Pop and jazz in Review
ã Jon Pareles (The New York Times - New York)
Tom Zé, musical omnivore from Brazil
Summerstage - Central Park
With scraggly hair and a wispy beard, scarecrow limbs and a distracted expression, Tom Zé looked like a cheerful mad professor when ne performed on Sunday afternoon.
The appearance wasn't deceiving.
Mr. Zé, a songwriter from the Brazilian state of Bahia who now lives in São Paulo, is one of Brazil's most idiosyncratic performes, a pop inventor who bypasses the ordinary.
Mr. Zé concocts unlikely musical combinations full of skewed intelligence, quietly defying even the unspoken rule of Brazilian pop: that it has to be smooth. While Mr. Zé can come up with seemingly effortless melodies to match his best contemporaries, he also likes musical constructions with sharp angles and protruding parts: an insistent dissonance, an assenblage of short lines that add up to a minimalistic pattern, perhaps a touch of noise. He has clearly heard (or reinvented) progressive rock, but he also knows the sinuosity of samba and carnival rhythms.
His lyrics are full of wry wordplay and odd associations, some of which he offered in English as well as Portuguese: ‘‘We will light bonfires/To appreciate the eletric bulb.’’ Although his imagery can be bleak - in ‘‘Nave Maria,’’ about being born, he concludes, ‘‘I screamed when I saw I was already breathing’’ - he has a lighter touch than some of his American analogues, like Frank Zappa.
Mr. Zé is a contemporary of Caetano Veloso and Gilberto Gil, and was part of their musically omnivorous movement, Tropicalia. But he veered away from pop into experimental music during the 1970's, and didn't reach an international audience until David Byrne released two albums of Mr. Zé's songs, ‘‘The Best of Tom Zé’’ and ‘‘The Hips of Tradition,’’ on his Luaka Bop label. At Summerstage, Mr. Zé sang ‘‘Jingle do Disco,’’ promoting ‘‘The Hips of Tradition ’’ as ‘‘a very patient work’’ that would ‘‘grant you relaxation, high apirits and happiness.’’ He also sang about pinball, heartache undelivered letters and, in a jovial reggae-tinged song, the disappearance of love.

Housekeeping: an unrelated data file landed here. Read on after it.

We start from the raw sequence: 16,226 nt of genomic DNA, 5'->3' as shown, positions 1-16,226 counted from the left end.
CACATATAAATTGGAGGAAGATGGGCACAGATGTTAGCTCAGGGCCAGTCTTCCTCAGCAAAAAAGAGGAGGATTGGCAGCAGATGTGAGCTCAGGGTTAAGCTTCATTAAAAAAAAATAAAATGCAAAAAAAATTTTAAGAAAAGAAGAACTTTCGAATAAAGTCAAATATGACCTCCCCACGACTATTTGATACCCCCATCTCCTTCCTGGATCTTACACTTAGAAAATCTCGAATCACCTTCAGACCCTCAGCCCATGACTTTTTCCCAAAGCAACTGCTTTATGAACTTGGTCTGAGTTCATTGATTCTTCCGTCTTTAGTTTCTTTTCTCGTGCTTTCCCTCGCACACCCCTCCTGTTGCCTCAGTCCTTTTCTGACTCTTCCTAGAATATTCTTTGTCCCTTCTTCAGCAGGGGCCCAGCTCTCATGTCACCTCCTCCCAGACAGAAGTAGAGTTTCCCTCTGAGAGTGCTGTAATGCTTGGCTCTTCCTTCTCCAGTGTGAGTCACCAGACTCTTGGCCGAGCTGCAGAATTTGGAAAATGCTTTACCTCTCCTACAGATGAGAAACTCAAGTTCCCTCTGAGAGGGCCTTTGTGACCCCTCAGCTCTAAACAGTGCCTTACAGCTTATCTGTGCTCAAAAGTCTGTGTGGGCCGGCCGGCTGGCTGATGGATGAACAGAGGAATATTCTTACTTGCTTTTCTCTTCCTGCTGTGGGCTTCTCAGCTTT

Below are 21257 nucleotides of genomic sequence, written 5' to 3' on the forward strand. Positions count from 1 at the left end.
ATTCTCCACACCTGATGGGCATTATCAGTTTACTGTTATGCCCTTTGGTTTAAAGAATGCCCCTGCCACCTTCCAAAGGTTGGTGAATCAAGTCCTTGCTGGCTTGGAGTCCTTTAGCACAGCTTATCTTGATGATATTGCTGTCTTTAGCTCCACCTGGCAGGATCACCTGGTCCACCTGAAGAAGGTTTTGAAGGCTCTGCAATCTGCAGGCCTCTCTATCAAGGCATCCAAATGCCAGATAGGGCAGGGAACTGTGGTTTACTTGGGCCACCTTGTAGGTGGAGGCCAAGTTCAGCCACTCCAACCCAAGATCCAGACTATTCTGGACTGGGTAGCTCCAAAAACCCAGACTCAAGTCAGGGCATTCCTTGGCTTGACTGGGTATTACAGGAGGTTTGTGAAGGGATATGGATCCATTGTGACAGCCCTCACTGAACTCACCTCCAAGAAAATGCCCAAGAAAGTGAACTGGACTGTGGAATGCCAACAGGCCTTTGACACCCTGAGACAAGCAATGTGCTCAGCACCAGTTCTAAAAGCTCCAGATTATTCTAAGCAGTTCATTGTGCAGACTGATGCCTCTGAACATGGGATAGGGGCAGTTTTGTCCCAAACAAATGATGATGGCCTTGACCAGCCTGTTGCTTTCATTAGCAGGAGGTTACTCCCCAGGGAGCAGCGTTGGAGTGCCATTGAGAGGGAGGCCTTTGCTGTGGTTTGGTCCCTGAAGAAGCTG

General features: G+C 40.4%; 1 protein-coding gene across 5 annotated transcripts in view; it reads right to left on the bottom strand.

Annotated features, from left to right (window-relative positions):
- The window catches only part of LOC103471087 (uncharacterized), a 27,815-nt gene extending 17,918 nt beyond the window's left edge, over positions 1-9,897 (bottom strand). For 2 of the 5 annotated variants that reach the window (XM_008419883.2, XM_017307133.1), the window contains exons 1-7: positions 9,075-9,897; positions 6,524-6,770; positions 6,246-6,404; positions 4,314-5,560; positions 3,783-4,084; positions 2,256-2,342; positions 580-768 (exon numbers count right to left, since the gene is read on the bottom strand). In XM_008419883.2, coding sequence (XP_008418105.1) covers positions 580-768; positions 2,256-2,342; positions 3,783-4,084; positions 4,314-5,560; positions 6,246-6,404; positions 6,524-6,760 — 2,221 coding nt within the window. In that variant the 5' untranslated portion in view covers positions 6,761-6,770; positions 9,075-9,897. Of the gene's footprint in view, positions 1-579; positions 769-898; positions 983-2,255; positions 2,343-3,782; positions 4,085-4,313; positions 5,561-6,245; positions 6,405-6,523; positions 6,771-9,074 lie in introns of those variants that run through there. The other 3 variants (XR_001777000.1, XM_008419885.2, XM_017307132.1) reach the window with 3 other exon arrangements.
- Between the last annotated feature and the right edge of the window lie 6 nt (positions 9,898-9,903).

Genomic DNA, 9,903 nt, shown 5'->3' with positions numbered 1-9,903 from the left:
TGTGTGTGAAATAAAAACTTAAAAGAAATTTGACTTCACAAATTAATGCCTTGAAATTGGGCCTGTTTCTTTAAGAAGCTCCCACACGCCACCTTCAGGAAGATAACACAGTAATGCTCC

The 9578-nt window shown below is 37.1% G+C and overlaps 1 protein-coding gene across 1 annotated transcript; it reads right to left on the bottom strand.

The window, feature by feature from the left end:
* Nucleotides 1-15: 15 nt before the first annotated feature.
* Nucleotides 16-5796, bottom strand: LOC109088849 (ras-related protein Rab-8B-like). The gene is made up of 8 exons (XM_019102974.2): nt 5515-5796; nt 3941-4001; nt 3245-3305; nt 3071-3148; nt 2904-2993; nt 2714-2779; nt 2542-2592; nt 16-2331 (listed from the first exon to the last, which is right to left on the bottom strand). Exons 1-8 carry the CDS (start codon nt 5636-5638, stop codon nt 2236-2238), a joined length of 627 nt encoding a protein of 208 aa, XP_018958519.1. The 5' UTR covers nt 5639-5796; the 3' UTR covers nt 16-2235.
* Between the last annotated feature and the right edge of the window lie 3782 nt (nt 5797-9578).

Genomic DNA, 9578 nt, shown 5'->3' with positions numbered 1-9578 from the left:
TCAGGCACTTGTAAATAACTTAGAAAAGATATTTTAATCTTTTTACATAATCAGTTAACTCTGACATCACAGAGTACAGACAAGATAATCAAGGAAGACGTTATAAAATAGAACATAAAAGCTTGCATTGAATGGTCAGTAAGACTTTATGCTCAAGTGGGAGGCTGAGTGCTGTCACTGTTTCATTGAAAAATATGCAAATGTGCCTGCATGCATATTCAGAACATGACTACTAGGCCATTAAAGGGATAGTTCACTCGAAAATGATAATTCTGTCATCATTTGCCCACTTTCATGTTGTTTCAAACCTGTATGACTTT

His band sounded as casual as a living-room jam session, but a relaxed procision held together the skeletal arrangements while Mr. Zé sang, chanted, grunted or imitated pinball-machine noises. He wasn't a slick pop performer, but a tinkerer who was delighted to show some of his gizmos to an appreciative audience. Mr. Zé is to return to New York for shows on Aug. 10 at S.O.B.'s and on Aug. 12 at the Museum of Modern Art.
Sharting the bill was another Brazilian songwriter, Alceu Valença, who is from Pernambuco. He has a strong tenor voice with a cuaver at its center, and his songs meld rock power chords and shimmering pop key-boards with rhythms from northeastern. Brazil, like the accordion-and-trianglo-driven frevo. The fusion sounds completely natural; it made for exuberant, funeful songs that were absolutely at home on a neartropical Sunday afternoon.
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